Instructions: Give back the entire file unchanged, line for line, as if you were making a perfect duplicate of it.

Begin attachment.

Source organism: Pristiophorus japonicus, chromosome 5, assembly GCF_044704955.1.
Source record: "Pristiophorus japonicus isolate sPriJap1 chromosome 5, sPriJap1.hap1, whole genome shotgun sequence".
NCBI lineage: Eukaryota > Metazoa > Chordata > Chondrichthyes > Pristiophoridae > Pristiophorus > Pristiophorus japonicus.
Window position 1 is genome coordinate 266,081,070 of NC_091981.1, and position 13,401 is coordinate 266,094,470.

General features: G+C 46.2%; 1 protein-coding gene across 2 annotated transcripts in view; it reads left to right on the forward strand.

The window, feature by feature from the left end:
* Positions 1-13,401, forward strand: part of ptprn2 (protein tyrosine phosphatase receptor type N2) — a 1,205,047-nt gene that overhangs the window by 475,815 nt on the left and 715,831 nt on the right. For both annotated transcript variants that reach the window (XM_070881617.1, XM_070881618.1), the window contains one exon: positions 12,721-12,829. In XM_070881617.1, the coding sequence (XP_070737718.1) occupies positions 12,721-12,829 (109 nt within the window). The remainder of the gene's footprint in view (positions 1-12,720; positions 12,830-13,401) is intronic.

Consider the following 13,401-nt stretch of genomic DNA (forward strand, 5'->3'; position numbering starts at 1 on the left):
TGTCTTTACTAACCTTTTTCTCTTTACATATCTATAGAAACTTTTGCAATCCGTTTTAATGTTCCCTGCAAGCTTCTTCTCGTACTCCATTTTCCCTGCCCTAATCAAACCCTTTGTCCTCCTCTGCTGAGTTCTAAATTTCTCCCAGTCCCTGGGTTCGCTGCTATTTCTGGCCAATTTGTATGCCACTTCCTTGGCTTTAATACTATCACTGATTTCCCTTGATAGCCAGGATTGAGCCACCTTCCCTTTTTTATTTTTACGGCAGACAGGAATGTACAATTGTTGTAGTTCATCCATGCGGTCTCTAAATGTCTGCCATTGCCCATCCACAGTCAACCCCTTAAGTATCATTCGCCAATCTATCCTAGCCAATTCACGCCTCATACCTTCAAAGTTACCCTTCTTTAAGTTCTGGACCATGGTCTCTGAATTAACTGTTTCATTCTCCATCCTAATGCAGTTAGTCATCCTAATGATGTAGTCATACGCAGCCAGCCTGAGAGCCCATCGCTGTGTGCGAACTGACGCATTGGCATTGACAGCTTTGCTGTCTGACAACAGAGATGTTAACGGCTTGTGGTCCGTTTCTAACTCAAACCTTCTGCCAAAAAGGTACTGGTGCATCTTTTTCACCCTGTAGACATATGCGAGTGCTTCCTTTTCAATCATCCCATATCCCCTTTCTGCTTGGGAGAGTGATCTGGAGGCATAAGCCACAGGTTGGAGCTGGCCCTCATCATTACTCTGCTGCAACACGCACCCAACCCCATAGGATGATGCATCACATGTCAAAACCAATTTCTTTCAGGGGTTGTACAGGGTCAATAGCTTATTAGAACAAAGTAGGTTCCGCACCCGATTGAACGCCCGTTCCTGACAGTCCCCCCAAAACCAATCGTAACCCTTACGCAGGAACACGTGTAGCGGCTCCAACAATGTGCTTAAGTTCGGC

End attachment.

Source organism: Pristiophorus japonicus, chromosome 5, assembly GCF_044704955.1.
Source record: "Pristiophorus japonicus isolate sPriJap1 chromosome 5, sPriJap1.hap1, whole genome shotgun sequence".
NCBI lineage: Eukaryota > Metazoa > Chordata > Chondrichthyes > Pristiophoridae > Pristiophorus > Pristiophorus japonicus.
Window position 1 is genome coordinate 266,081,070 of NC_091981.1, and position 13,401 is coordinate 266,094,470.

General features: G+C 46.2%; 1 protein-coding gene across 2 annotated transcripts in view; it reads left to right on the forward strand.

The window, feature by feature from the left end:
* Positions 1-13,401, forward strand: part of ptprn2 (protein tyrosine phosphatase receptor type N2) — a 1,205,047-nt gene that overhangs the window by 475,815 nt on the left and 715,831 nt on the right. For both annotated transcript variants that reach the window (XM_070881617.1, XM_070881618.1), the window contains one exon: positions 12,721-12,829. In XM_070881617.1, the coding sequence (XP_070737718.1) occupies positions 12,721-12,829 (109 nt within the window). The remainder of the gene's footprint in view (positions 1-12,720; positions 12,830-13,401) is intronic.

Consider the following 13,401-nt stretch of genomic DNA (forward strand, 5'->3'; position numbering starts at 1 on the left):
TGTCTTTACTAACCTTTTTCTCTTTACATATCTATAGAAACTTTTGCAATCCGTTTTAATGTTCCCTGCAAGCTTCTTCTCGTACTCCATTTTCCCTGCCCTAATCAAACCCTTTGTCCTCCTCTGCTGAGTTCTAAATTTCTCCCAGTCCCTGGGTTCGCTGCTATTTCTGGCCAATTTGTATGCCACTTCCTTGGCTTTAATACTATCACTGATTTCCCTTGATAGCCAGGATTGAGCCACCTTCCCTTTTTTATTTTTACGGCAGACAGGAATGTACAATTGTTGTAGTTCATCCATGCGGTCTCTAAATGTCTGCCATTGCCCATCCACAGTCAACCCCTTAAGTATCATTCGCCAATCTATCCTAGCCAATTCACGCCTCATACCTTCAAAGTTACCCTTCTTTAAGTTCTGGACCATGGTCTCTGAATTAACTGTTTCATTCTCCATCCTAATGCAGTTAGTCATCCTAATGATGTAGTCATACGCAGCCAGCCTGAGAGCCCATCGCTGTGTGCGAACTGACGCATTGGCATTGACAGCTTTGCTGTCTGACAACAGAGATGTTAACGGCTTGTGGTCCGTTTCTAACTCAAACCTTCTGCCAAAAAGGTACTGGTGCATCTTTTTCACCCTGTAGACATATGCGAGTGCTTCCTTTTCAATCATCCCATATCCCCTTTCTGCTTGGGAGAGTGATCTGGAGGCATAAGCCACAGGTTGGAGCTGGCCCTCATCATTACTCTGCTGCAACACGCACCCAACCCCATAGGATGATGCATCACATGTCAAAACCAATTTCTTTCAGGGGTTGTACAGGGTCAATAGCTTATTAGAACAAAGTAGGTTCCGCACCCGATTGAACGCCCGTTCCTGACAGTCCCCCCAAAACCAATCGTAACCCTTACGCAGGAACACGTGTAGCGGCTCCAACAATGTGCTTAAGTTCGGC